We don't give him raw bones as the quality of meat I get here is a bit suspect (we get the best available). But the soft cartilage and soft chicken bones are still had with relish.

I am well and truly flummoxed. Since he was a year old, his appetite was never great but these past few weeks it's been a real struggle to feed him anything.

I hope we can get to the root of the problem soon.

Thanks for helping me out here.


Customer reply:

Dr. Marie, forgot to add a few more things:

Along with the test for heartworm, should I also get a GI panel done? I found out through the web that perhaps it might be good to do a GI panel to look for some of the other GI diseases- EPI (exocrine pancreatic insufficiency), IBD (inflammatory bowel disease) and SIBO (small intestinal bacterial overgrowth). Could any of these be the cause of his low appetite?

Also should I get his stool tested? And any other blood tests that you'd want to get done? I'll be taking him to a lab that only does pet screening so while they are checking for heartworm, they can do other tests as well.

Also, I had mentioned earlier that he frequently vomits bile first thing in the morning (almost never regurgitates)unless he has something to eat. These days - and even previously - when he's hardly eating anything, the vomiting stops. I don't know if that indicates anything.

Online vet, Dr. Marie

Dr. Marie replied:

Thanks for the detailed reply!

So, the antibiotic cephalexin isn't one that I use for intestinal issues so I can't see that it would make things better if this was an intestinal problem. While cephalexin isn't my first choice for a dental problem, it still could cause some improvement. So, I think it's worthwhile to have your vet have a good look at his teeth.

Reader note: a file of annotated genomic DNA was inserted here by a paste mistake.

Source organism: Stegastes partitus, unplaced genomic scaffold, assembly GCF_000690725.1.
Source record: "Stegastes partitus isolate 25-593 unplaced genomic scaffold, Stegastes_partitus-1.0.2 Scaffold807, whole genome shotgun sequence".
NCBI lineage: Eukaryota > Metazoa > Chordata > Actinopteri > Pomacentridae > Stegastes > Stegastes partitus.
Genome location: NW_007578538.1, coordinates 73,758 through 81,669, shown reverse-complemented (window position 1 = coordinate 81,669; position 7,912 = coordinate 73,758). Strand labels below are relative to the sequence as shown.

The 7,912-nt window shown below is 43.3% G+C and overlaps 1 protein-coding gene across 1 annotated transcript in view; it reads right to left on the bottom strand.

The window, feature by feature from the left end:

I don't think the ice cream is a factor.

You may want to ask your vet about a condition called Brucellosis. This is a bacterial infection that can infect the testicles. It can linger on for months or years before it gets really bad. Again, it's an infection that is not cured with short courses of Cephalexin but I could buy that a short course of Cephalexin could cause some mild improvement.

It's interesting that you said he is a bit constipated. We don't often see constipation in dogs. Did your vet feel his prostate? This would be done with a rectal exam. A prostate infection could cause these symptoms. However we usually see some difficulty with urination as well.

Regarding the GI panel...these diseases are often not simple ones to test for. I think I would go with other things before I pin this on a GI problem. Dogs with EPI usually have very characteristic grey colored diarrhea. It really doesn't sound like IBD. SIBO is possible but there's no quick blood test for this.

It's never a bad idea to have stool checked for parasites as well.

Your vets will advise you on what to do next, but if this were my case here's what I'd be recommending:

-A good exam of his testicles and prostate
-A good exam of his mouth and teeth
-A good feel of his lymph nodes
-A fecal exam to look for parasites
-I might consider treating him with doxycycline which is an antibiotic which covers brucellosis and a number of other infectious diseases. If he responds well then he may need to stay on it for a few months.
-I may consider a course of metronidazole which is an antibiotic which would help with intestinal issues.

Please let me know how you make out with him!

Customer reply:

Dr. Marie:

His vomiting in the morning(along with dry heaves) - not happening currently but otherwise a regular occurence - does that indicate regular bouts of nausea? And does that in turn point to some thing that might be wrong?

Online vet, Dr. Marie

Dr. Marie replied:

There could be a great number of reasons for vomiting...upset stomach, upset intestines, kidney problems, fever, etc. etc.